Thursday, May 8, 2008

Can I phase out capitalization?

I speculate that I can improve my productivity by 45% if I could just ignore capitalization rules. Usually Microsoft Office applications will capitalize the first word in a sentence (which is tremendously helpful) , but there are many situations where it does not work. Also some words will be capitalized when they shouldn't be, I suspect DNS is responsible for this problem - the vocabulary uses the capitalized version of the word even though I intended to use the other. I spend so much time correcting capitalization errors. I'm sure I miss up to 10% of the errors in my documents. My life would be so much easier if I could just set the computer to all lowercase and get away with it!

I think part of the problem is the word "cap". I wish I could replace this or with another word that is more recognizable and easier to say.

I also get very confused when I train words. Sometimes the word appears capitalized in the training dialog box, and other times the spoken version appears, "Cap+word". I don't say "cap" when I see a capitalized word in the training dialog box, but I say the word "cap” + word when the spoken form is in the training dialog box. I wonder if there are best practices to improve the situation.

4 comments:

Todd Chapin said...

Hi Molly,

What applications are typically dictating into? I find that with most web forms, like Gmail or blogger posts or comments, a dragon treats them as a nonstandard window and so cannot use all the tips and tricks that it does in a 'standard' window. One way around that is use the dictation box, dictate Internet, and then paste the text into the field that you want to import to.

I dictated this post with the dictation box, and all of my capitalization was correct.

Todd

Todd Chapin said...

Hi again Molly,

I forgot to mention that I've been interested in reading about your thoughts about the Utter Command product. What do you find that it does better than Dragon NaturallySpeaking by itself? What things does Utter Command allow you to a Dragon does not allow you to do at all?

Thanks

Todd

Molly said...

Todd,

Yes, capitalization does behave differentially standard & nonstandard Windows. the Web can be a truly bizarre experience because different text fields on same page may behave differently depending upon how they were constructed.

I am going to try to troubleshoot by listing the occasions when I use capitalization.

(1) the first letter of the first word in a sentence (or the first letter of a first word in a list :-). Microsoft handles this very well in some cases. I do run spelling/grammar correction in Microsoft office (despite some advice that keeping the use running may be bad for DNS performance). However, this is not foolproof. I have not been able to detect when this works, and when this does not work. I often find that I do need to manually capitalize the first letter of the first word in a sentence. This could be due to improper use of punctuation! For example, as I created this very list I pressed the character "1" followed by ")". The first letter of my first word was not capitalized. I will see what happens on the second item if I follow the number by using a period not a parentheses.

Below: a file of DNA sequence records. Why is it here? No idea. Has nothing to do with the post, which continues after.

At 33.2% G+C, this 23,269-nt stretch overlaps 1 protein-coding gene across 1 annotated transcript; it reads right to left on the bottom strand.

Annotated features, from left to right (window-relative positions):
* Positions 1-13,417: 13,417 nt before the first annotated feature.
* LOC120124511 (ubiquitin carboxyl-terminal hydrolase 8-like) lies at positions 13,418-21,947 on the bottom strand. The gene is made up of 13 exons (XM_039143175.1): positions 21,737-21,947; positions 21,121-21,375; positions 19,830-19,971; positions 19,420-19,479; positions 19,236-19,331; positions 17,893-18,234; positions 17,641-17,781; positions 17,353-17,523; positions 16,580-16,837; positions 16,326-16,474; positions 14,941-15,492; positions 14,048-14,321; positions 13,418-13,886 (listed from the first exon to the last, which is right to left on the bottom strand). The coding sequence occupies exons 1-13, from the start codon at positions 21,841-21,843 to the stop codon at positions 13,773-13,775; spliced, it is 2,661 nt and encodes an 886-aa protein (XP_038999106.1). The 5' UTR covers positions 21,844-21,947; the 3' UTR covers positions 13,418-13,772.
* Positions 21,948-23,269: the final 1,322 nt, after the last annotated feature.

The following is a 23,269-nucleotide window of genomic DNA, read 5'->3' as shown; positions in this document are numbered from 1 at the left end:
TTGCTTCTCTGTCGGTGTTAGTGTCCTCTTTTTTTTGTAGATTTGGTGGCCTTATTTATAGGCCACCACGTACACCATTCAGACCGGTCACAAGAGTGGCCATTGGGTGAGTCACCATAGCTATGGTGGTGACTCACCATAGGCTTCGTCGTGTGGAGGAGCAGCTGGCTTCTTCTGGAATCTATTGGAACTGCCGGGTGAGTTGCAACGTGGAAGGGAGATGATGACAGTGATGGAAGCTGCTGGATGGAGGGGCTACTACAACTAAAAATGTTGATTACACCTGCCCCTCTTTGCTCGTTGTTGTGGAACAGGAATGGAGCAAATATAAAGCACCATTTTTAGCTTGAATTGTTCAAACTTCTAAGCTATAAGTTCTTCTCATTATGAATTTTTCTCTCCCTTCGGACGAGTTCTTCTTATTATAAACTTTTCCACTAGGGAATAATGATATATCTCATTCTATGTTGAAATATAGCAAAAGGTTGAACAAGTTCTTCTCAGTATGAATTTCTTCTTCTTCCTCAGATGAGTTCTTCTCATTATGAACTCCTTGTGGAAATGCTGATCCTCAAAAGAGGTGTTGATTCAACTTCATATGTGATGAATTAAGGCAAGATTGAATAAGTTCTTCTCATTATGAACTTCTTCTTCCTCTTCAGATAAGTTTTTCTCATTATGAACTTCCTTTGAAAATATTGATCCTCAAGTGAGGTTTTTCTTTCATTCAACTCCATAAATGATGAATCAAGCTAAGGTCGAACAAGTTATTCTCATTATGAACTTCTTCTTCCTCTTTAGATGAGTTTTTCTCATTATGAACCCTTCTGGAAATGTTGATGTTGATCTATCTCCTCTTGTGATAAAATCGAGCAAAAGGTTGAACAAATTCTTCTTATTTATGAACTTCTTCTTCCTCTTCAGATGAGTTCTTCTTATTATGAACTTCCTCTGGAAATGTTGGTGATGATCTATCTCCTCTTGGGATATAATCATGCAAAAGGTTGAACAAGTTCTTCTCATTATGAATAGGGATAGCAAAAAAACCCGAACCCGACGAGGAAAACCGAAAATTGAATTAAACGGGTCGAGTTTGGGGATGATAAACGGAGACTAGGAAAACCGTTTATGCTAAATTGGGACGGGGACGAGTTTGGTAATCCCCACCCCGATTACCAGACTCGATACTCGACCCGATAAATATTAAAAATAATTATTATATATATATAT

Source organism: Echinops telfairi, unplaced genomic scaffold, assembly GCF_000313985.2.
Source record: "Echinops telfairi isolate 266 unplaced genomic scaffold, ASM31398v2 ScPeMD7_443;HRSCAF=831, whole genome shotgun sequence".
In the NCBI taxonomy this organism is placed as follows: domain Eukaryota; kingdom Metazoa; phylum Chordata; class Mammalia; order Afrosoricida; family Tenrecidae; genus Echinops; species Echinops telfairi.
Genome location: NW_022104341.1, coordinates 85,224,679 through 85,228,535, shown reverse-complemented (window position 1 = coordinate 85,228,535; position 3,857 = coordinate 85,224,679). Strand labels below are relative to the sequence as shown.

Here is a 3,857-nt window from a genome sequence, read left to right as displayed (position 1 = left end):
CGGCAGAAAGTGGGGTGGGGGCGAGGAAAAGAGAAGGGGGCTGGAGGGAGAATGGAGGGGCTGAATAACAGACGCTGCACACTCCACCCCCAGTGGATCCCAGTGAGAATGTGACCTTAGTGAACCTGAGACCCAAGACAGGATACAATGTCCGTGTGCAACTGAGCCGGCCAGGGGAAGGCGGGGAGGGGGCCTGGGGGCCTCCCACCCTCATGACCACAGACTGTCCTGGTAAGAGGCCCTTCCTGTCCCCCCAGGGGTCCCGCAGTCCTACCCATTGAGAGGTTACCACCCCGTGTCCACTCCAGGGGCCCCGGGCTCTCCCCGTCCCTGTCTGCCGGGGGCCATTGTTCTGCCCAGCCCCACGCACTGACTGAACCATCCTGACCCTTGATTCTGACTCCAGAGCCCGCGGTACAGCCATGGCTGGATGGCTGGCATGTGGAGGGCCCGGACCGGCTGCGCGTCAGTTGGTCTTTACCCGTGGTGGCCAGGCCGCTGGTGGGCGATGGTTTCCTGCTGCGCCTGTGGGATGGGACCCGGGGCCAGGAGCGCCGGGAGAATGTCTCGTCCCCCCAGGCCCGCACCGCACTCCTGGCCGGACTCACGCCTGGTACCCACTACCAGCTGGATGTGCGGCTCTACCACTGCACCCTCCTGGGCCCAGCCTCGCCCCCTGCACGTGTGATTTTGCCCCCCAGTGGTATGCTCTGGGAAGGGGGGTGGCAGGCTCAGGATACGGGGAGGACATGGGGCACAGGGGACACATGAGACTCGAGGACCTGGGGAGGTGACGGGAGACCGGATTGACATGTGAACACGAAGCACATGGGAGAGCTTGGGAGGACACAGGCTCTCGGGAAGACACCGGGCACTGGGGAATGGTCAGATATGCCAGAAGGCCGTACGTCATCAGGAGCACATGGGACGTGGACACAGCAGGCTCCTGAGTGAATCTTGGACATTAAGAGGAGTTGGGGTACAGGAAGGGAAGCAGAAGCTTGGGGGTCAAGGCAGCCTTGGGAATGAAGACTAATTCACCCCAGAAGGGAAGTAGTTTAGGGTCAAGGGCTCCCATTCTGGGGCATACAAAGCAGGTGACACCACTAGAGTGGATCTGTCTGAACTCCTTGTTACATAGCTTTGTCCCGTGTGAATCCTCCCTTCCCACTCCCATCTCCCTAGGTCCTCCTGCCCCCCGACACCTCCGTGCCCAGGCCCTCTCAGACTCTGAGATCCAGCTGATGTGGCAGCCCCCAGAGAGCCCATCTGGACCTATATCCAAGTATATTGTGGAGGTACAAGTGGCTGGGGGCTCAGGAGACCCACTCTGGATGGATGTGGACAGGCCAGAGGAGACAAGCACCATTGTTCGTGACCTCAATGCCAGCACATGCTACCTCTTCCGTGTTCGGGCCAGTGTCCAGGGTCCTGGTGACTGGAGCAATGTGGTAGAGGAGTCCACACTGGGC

2. My second capitalization pain point is proper nouns. I think I get the most errors from in-line caps. (oh look, the first letter of the first word was actually capitalized here after I typed "2."). I guess an example of this type of capitalization would be when I type project management. Sometimes I want to capitalize this, Project Management, and sometimes it is simply project management. I wonder if there is some word to describe this phenomenon in grammar/punctuation lingo.

3. my third capitalization pain point happens when addressing e-mails. (Odd, the first letter of the first word was NOT capitalized after I typed "3." like it was when I typed "2.") I think actually this problem is also the proper noun problem. Microsoft office applications, and DNS seemed to know that some proper nouns, like my name, should be capitalized. However I am in the habit of saying "cap Molly" even though Molly would be understood by both Microsoft office & DNS to be capitalized. I think it's this unnecessary capitalization that types the word "cap" and often "cat" in my documents.

At any rate, the dictation window may in fact be more accurate and consistent in Microsoft office documents (or even this text field on blogger.com). However, I'm just too lazy to use the dictation window! Because my keyboard sits in front of me it is easier for me to type (in pain) than use the dictation window... perhaps this needs to change.

What other kind of capitalization issues can you think of?

Molly said...

As I have mentioned before I totally believe that I cannot use DNS without Utter Command. I realize this is not particularly helpful for you unless I know why I believe so strongly about this product. I'm working on that explanation.

I did not evaluate other products, such as knowbrainer, nor did I consider utilizing products like Vocola to write my own macros. I think there may be several ways to make Dragon usable, but I strongly believe that Dragon is simply not usable on its own for the type of computing that I do.

More to follow...